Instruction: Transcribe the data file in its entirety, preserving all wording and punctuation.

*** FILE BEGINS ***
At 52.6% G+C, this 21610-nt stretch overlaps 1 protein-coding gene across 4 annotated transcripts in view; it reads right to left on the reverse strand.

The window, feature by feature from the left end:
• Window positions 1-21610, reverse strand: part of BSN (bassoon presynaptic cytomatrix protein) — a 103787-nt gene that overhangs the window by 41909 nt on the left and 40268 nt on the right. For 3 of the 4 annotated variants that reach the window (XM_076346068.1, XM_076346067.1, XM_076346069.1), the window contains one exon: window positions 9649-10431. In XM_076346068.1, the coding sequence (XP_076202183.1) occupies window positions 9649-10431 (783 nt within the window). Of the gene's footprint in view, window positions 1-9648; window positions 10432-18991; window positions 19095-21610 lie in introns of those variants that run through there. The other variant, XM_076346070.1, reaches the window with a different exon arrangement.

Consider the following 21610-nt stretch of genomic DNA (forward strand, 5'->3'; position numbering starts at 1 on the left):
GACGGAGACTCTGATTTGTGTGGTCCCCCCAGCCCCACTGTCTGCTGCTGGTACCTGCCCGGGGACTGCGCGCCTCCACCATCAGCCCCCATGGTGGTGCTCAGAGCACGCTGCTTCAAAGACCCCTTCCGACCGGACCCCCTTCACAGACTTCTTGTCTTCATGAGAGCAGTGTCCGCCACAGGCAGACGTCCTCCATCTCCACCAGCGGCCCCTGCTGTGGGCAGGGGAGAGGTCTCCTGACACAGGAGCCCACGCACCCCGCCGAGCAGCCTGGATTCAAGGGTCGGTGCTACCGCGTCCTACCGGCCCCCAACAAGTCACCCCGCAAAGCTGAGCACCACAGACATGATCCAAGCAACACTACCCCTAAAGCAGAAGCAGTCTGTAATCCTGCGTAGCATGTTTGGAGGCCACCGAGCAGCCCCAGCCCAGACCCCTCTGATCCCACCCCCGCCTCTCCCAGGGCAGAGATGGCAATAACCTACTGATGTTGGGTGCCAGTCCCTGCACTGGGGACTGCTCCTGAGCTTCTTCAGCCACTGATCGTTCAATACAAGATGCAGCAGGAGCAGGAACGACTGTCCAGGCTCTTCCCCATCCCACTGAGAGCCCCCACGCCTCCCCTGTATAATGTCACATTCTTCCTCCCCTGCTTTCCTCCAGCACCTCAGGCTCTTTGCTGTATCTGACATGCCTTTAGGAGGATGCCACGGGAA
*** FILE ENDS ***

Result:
At 52.6% G+C, this 21610-nt stretch overlaps 1 protein-coding gene across 4 annotated transcripts in view; it reads right to left on the reverse strand.

The window, feature by feature from the left end:
• Window positions 1-21610, reverse strand: part of BSN (bassoon presynaptic cytomatrix protein) — a 103787-nt gene that overhangs the window by 41909 nt on the left and 40268 nt on the right. For 3 of the 4 annotated variants that reach the window (XM_076346068.1, XM_076346067.1, XM_076346069.1), the window contains one exon: window positions 9649-10431. In XM_076346068.1, the coding sequence (XP_076202183.1) occupies window positions 9649-10431 (783 nt within the window). Of the gene's footprint in view, window positions 1-9648; window positions 10432-18991; window positions 19095-21610 lie in introns of those variants that run through there. The other variant, XM_076346070.1, reaches the window with a different exon arrangement.

Consider the following 21610-nt stretch of genomic DNA (forward strand, 5'->3'; position numbering starts at 1 on the left):
GACGGAGACTCTGATTTGTGTGGTCCCCCCAGCCCCACTGTCTGCTGCTGGTACCTGCCCGGGGACTGCGCGCCTCCACCATCAGCCCCCATGGTGGTGCTCAGAGCACGCTGCTTCAAAGACCCCTTCCGACCGGACCCCCTTCACAGACTTCTTGTCTTCATGAGAGCAGTGTCCGCCACAGGCAGACGTCCTCCATCTCCACCAGCGGCCCCTGCTGTGGGCAGGGGAGAGGTCTCCTGACACAGGAGCCCACGCACCCCGCCGAGCAGCCTGGATTCAAGGGTCGGTGCTACCGCGTCCTACCGGCCCCCAACAAGTCACCCCGCAAAGCTGAGCACCACAGACATGATCCAAGCAACACTACCCCTAAAGCAGAAGCAGTCTGTAATCCTGCGTAGCATGTTTGGAGGCCACCGAGCAGCCCCAGCCCAGACCCCTCTGATCCCACCCCCGCCTCTCCCAGGGCAGAGATGGCAATAACCTACTGATGTTGGGTGCCAGTCCCTGCACTGGGGACTGCTCCTGAGCTTCTTCAGCCACTGATCGTTCAATACAAGATGCAGCAGGAGCAGGAACGACTGTCCAGGCTCTTCCCCATCCCACTGAGAGCCCCCACGCCTCCCCTGTATAATGTCACATTCTTCCTCCCCTGCTTTCCTCCAGCACCTCAGGCTCTTTGCTGTATCTGACATGCCTTTAGGAGGATGCCACGGGAA